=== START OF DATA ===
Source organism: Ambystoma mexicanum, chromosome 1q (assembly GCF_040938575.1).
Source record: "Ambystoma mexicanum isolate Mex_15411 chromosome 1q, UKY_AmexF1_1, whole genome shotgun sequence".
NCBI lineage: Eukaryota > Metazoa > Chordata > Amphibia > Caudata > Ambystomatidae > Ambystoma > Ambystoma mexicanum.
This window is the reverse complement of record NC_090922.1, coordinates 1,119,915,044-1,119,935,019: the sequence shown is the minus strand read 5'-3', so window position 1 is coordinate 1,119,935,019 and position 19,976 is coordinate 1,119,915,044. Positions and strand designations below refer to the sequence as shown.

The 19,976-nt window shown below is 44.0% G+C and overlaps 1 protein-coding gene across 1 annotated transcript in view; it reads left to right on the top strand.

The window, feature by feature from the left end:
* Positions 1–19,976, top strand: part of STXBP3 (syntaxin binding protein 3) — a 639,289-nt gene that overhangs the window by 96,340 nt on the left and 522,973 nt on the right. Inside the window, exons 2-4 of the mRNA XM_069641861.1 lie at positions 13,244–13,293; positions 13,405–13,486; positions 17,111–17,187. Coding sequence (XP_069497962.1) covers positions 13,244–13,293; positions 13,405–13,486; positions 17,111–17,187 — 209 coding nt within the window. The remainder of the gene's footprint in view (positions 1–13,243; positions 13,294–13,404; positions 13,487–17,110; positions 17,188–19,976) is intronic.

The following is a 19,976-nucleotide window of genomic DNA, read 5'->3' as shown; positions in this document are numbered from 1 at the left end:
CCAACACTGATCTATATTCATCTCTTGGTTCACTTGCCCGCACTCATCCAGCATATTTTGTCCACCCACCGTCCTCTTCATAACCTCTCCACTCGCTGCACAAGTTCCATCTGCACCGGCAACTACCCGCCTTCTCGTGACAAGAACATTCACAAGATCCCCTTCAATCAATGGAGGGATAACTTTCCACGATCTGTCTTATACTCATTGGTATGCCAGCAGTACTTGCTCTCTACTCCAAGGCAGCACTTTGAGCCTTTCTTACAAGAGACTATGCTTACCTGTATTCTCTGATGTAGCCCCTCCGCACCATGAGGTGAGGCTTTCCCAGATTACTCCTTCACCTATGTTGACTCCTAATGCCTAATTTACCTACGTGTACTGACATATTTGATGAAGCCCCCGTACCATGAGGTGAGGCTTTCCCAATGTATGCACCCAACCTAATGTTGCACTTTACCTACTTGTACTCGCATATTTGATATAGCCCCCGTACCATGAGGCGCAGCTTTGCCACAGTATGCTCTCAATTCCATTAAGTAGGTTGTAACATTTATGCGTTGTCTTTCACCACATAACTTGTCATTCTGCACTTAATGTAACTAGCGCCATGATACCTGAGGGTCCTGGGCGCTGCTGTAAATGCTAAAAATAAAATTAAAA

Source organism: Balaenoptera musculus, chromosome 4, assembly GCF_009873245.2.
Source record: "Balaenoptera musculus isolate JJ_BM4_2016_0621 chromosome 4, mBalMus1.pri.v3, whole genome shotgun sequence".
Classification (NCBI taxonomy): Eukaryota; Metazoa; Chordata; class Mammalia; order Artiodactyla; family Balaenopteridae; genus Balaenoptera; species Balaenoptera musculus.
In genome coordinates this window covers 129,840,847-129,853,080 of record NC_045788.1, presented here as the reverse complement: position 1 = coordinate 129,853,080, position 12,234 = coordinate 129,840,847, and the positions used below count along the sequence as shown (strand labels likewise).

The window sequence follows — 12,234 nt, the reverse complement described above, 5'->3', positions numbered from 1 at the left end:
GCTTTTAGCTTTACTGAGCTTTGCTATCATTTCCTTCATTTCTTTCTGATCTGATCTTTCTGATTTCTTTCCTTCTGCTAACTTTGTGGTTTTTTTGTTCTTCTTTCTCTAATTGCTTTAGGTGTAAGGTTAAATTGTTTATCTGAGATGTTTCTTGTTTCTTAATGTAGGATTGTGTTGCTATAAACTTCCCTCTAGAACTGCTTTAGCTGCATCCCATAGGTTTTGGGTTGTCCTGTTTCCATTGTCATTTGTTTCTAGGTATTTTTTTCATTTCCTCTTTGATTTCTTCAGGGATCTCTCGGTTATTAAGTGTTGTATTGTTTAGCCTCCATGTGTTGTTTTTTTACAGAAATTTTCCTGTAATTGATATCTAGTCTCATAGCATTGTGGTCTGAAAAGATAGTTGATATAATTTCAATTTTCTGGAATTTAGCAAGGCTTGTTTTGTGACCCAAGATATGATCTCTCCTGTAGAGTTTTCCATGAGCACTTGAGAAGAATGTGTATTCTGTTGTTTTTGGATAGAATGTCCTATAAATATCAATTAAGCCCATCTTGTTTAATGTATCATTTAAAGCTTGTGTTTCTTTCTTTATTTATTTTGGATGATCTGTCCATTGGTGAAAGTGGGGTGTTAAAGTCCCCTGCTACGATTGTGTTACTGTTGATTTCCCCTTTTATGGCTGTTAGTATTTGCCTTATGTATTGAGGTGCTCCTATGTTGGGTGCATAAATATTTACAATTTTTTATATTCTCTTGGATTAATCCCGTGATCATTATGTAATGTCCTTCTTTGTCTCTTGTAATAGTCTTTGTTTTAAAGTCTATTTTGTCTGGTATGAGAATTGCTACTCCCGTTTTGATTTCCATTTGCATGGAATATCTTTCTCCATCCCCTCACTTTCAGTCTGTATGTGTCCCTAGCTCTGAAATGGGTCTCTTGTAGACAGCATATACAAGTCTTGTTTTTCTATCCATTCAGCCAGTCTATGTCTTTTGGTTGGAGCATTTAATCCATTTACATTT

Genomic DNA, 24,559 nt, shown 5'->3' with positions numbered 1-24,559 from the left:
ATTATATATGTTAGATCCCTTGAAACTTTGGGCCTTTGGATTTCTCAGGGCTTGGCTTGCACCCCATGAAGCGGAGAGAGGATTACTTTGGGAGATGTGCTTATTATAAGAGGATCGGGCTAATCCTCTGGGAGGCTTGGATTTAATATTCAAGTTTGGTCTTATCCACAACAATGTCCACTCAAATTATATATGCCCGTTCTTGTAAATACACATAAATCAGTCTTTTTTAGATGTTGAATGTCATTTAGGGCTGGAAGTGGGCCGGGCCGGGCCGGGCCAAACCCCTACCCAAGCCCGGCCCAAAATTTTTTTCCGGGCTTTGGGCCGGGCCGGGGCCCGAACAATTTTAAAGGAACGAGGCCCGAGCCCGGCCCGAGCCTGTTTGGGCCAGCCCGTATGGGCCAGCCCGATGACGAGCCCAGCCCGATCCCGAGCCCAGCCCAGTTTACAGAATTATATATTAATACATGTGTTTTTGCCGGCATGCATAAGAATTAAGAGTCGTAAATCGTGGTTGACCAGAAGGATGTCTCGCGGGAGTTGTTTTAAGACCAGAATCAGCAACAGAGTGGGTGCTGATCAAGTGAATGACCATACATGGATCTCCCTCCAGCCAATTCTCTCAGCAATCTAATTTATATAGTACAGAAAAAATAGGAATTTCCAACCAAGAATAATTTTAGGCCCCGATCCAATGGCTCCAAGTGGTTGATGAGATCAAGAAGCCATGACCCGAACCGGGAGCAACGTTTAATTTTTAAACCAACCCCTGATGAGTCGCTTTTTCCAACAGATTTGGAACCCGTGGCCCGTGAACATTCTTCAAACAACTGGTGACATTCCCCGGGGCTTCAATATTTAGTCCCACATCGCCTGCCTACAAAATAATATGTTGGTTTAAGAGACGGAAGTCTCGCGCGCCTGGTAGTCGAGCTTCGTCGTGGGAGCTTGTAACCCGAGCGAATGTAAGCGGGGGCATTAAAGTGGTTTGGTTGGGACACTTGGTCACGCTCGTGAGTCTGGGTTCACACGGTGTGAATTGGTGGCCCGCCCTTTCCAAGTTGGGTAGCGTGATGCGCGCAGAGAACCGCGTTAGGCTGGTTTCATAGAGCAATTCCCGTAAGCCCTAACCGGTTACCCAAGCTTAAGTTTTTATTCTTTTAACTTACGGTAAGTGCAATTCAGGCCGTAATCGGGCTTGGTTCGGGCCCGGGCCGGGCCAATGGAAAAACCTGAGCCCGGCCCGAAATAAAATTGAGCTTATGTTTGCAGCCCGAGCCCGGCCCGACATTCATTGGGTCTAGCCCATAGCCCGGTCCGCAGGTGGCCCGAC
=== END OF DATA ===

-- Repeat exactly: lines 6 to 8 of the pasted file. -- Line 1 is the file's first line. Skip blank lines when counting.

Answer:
The window, feature by feature from the left end:
* Positions 1–19,976, top strand: part of STXBP3 (syntaxin binding protein 3) — a 639,289-nt gene that overhangs the window by 96,340 nt on the left and 522,973 nt on the right. Inside the window, exons 2-4 of the mRNA XM_069641861.1 lie at positions 13,244–13,293; positions 13,405–13,486; positions 17,111–17,187. Coding sequence (XP_069497962.1) covers positions 13,244–13,293; positions 13,405–13,486; positions 17,111–17,187 — 209 coding nt within the window. The remainder of the gene's footprint in view (positions 1–13,243; positions 13,294–13,404; positions 13,487–17,110; positions 17,188–19,976) is intronic.

The following is a 19,976-nucleotide window of genomic DNA, read 5'->3' as shown; positions in this document are numbered from 1 at the left end: